The only issue I have with them touring is that I do find them a bit small (barely 40 litres a pair I think) so I have to put more stuff on top of the rack. So I may get those bigger Ortliebs you aren't keen on, though they do seem to have gone a bit overboard with them. I think I would be happy with 50 or 60 litres the pair.

If it makes you feel better about your classic rolltops and you shop by bike, I find them great for shopping. I recently acquired a second hand pair for a very good press and they are way better as a shopping pannier than the more expensive Bike Packer Pluses. They have a lot of straps you have to faff with and if you aren't careful, since Ortlieb has provided more strap than you can possibly need, you have to be careful that they don't end up in your wheel or interfere with your chain.

So in short I'd be inclined to get the Bikepacker Pluses as soon as finances allow AND keep your existing ones.

I have looked at other panniers and do have some more but I do think that Ortliebs are unbeatable for serious touring. Spares readily available as well. Also a reason for standardising on them.


Just saw this, Thank you. Re size- I'm experimenting with packing volume at the moment as I've got a bit relaxed when touring with the kids.

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freiston
Posts: 674
Joined: 6 Oct 2013, 10:20am
Location: Coventry

Re: Pannier Advice

Postby freiston » 22 Jul 2018, 10:36am

foxyrider wrote:
PJ520 wrote:
TBH i've never found a compass to be of much use on a bike, roads rarely go very far in a single direction, my routes certainly don't! There is a compass app on my phone if I really need the function.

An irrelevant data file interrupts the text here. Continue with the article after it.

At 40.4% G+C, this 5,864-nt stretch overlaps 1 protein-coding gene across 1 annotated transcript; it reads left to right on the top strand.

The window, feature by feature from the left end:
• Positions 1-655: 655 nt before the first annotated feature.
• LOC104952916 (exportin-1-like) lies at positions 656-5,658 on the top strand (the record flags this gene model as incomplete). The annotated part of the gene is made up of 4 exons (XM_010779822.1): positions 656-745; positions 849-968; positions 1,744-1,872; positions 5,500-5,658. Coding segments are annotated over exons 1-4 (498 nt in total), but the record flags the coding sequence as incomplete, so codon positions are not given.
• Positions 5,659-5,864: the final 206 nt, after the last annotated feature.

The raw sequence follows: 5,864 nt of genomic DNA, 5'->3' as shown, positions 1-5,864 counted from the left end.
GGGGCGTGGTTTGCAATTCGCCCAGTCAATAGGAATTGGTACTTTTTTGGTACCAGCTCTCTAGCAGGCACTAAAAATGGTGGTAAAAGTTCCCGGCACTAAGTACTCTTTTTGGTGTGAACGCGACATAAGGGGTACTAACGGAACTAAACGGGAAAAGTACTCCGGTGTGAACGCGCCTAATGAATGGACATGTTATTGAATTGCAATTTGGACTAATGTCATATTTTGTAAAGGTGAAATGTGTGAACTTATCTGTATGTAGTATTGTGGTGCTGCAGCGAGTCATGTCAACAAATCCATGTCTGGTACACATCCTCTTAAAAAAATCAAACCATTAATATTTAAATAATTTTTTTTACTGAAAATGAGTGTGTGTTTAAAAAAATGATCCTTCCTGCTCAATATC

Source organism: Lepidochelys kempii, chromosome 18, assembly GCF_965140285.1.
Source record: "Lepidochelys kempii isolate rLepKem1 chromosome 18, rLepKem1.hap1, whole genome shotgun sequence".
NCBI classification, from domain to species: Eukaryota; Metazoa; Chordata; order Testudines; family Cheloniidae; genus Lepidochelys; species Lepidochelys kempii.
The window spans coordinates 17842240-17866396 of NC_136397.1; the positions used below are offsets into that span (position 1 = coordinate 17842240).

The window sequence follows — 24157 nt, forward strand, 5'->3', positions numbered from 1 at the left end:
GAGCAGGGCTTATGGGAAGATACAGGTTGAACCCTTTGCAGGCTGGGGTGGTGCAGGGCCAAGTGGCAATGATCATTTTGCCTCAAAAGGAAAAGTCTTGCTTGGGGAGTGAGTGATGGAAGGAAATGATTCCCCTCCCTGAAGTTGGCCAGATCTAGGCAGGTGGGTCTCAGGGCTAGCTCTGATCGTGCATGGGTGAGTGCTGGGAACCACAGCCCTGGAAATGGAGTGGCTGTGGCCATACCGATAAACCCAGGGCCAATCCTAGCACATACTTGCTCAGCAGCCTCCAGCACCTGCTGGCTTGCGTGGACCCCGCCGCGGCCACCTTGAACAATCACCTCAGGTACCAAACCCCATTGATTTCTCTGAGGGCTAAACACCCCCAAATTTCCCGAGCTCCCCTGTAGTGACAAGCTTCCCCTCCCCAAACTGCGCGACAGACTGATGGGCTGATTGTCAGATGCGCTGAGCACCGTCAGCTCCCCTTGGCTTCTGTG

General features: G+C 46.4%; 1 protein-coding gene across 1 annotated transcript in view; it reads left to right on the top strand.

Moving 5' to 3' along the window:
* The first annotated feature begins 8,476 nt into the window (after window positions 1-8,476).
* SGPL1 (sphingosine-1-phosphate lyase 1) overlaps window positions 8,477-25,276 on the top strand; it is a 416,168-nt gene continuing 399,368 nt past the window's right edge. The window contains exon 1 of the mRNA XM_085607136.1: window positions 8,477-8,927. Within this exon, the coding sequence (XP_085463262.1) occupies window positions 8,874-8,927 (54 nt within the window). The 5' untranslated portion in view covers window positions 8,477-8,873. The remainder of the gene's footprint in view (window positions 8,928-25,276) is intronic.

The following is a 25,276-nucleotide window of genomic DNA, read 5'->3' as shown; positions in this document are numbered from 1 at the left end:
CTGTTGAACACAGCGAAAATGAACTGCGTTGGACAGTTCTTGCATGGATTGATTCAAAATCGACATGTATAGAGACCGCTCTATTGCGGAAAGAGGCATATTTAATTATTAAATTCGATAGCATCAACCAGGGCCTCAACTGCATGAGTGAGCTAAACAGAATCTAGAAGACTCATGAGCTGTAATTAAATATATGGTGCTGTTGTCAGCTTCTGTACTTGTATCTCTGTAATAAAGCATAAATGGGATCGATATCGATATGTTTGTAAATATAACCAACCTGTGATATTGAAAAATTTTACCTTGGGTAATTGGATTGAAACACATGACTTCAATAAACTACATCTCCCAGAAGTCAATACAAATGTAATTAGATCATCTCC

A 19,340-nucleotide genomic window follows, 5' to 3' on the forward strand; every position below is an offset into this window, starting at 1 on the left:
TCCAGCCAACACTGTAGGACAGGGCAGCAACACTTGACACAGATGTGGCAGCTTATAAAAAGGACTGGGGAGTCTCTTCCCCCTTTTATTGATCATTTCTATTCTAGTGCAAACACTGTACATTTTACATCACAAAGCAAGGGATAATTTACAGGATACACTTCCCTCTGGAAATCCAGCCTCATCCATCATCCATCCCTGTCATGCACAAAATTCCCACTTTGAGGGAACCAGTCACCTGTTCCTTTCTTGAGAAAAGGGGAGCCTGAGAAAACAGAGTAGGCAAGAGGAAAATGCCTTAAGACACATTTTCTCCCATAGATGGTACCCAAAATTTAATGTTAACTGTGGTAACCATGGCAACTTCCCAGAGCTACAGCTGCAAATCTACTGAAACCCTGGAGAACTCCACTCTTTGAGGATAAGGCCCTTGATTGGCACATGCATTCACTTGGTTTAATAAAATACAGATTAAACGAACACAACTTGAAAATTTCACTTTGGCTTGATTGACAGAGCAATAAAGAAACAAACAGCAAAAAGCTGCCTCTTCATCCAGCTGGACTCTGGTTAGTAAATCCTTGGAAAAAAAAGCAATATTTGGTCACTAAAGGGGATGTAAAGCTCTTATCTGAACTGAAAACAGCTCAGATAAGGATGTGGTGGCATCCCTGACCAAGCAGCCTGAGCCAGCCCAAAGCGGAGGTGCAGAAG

I find it easy enough to use the map for orientation and on the rare occasion the sun comes out - well in the northern hemisphere the sun, during riding hours, will always be to the south, if it's rising i'm going east if it's dropping, west - simples.

Back in the eighties, I was coming off the Wolverhampton ring to take the A449 south but took the A449 north. I can't remember what aroused my suspicions but it was a small Silva compass removed from my bar bag and held in the hand (whilst still on the move) that confirmed my suspicions before I turned around :oops:
Disclaimer: Treat what I say with caution and if possible, wait for someone with more knowledge and experience to contribute. ;)

wearwell
Posts: 307
Joined: 3 Feb 2011, 8:45am

Re: Pannier Advice

Postby wearwell » 24 Jul 2018, 8:23am

I always take a compass for the reason
freiston wrote:
foxyrider wrote:
PJ520 wrote:
TBH i've never found a compass to be of much use on a bike, roads rarely go very far in a single direction, my routes certainly don't! There is a compass app on my phone if I really need the function.

I find it easy enough to use the map for orientation and on the rare occasion the sun comes out - well in the northern hemisphere the sun, during riding hours, will always be to the south, if it's rising i'm going east if it's dropping, west - simples.